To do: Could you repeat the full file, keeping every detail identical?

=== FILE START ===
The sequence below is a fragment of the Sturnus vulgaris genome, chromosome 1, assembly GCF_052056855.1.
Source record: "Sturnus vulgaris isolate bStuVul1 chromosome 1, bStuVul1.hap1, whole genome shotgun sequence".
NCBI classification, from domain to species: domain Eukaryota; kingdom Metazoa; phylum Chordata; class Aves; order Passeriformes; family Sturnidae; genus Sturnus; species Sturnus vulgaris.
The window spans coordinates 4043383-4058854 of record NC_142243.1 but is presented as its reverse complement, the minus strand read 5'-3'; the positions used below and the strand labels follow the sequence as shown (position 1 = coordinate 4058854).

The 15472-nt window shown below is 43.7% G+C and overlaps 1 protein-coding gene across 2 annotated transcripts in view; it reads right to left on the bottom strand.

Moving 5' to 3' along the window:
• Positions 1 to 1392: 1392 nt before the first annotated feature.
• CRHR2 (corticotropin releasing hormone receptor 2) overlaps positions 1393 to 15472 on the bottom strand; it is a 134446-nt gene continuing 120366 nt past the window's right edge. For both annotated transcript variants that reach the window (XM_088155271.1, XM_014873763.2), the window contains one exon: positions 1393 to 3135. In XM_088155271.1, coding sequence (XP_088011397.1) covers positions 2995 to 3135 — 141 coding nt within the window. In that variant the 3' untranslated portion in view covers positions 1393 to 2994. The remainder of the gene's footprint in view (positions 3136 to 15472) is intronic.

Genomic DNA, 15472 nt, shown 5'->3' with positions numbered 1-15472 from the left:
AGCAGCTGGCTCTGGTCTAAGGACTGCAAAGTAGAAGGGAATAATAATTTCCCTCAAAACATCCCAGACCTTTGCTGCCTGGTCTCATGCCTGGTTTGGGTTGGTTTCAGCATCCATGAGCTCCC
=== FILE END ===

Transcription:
The sequence below is a fragment of the Sturnus vulgaris genome, chromosome 1, assembly GCF_052056855.1.
Source record: "Sturnus vulgaris isolate bStuVul1 chromosome 1, bStuVul1.hap1, whole genome shotgun sequence".
NCBI classification, from domain to species: domain Eukaryota; kingdom Metazoa; phylum Chordata; class Aves; order Passeriformes; family Sturnidae; genus Sturnus; species Sturnus vulgaris.
The window spans coordinates 4043383-4058854 of record NC_142243.1 but is presented as its reverse complement, the minus strand read 5'-3'; the positions used below and the strand labels follow the sequence as shown (position 1 = coordinate 4058854).

The 15472-nt window shown below is 43.7% G+C and overlaps 1 protein-coding gene across 2 annotated transcripts in view; it reads right to left on the bottom strand.

Moving 5' to 3' along the window:
• Positions 1 to 1392: 1392 nt before the first annotated feature.
• CRHR2 (corticotropin releasing hormone receptor 2) overlaps positions 1393 to 15472 on the bottom strand; it is a 134446-nt gene continuing 120366 nt past the window's right edge. For both annotated transcript variants that reach the window (XM_088155271.1, XM_014873763.2), the window contains one exon: positions 1393 to 3135. In XM_088155271.1, coding sequence (XP_088011397.1) covers positions 2995 to 3135 — 141 coding nt within the window. In that variant the 3' untranslated portion in view covers positions 1393 to 2994. The remainder of the gene's footprint in view (positions 3136 to 15472) is intronic.

Genomic DNA, 15472 nt, shown 5'->3' with positions numbered 1-15472 from the left:
AGCAGCTGGCTCTGGTCTAAGGACTGCAAAGTAGAAGGGAATAATAATTTCCCTCAAAACATCCCAGACCTTTGCTGCCTGGTCTCATGCCTGGTTTGGGTTGGTTTCAGCATCCATGAGCTCCC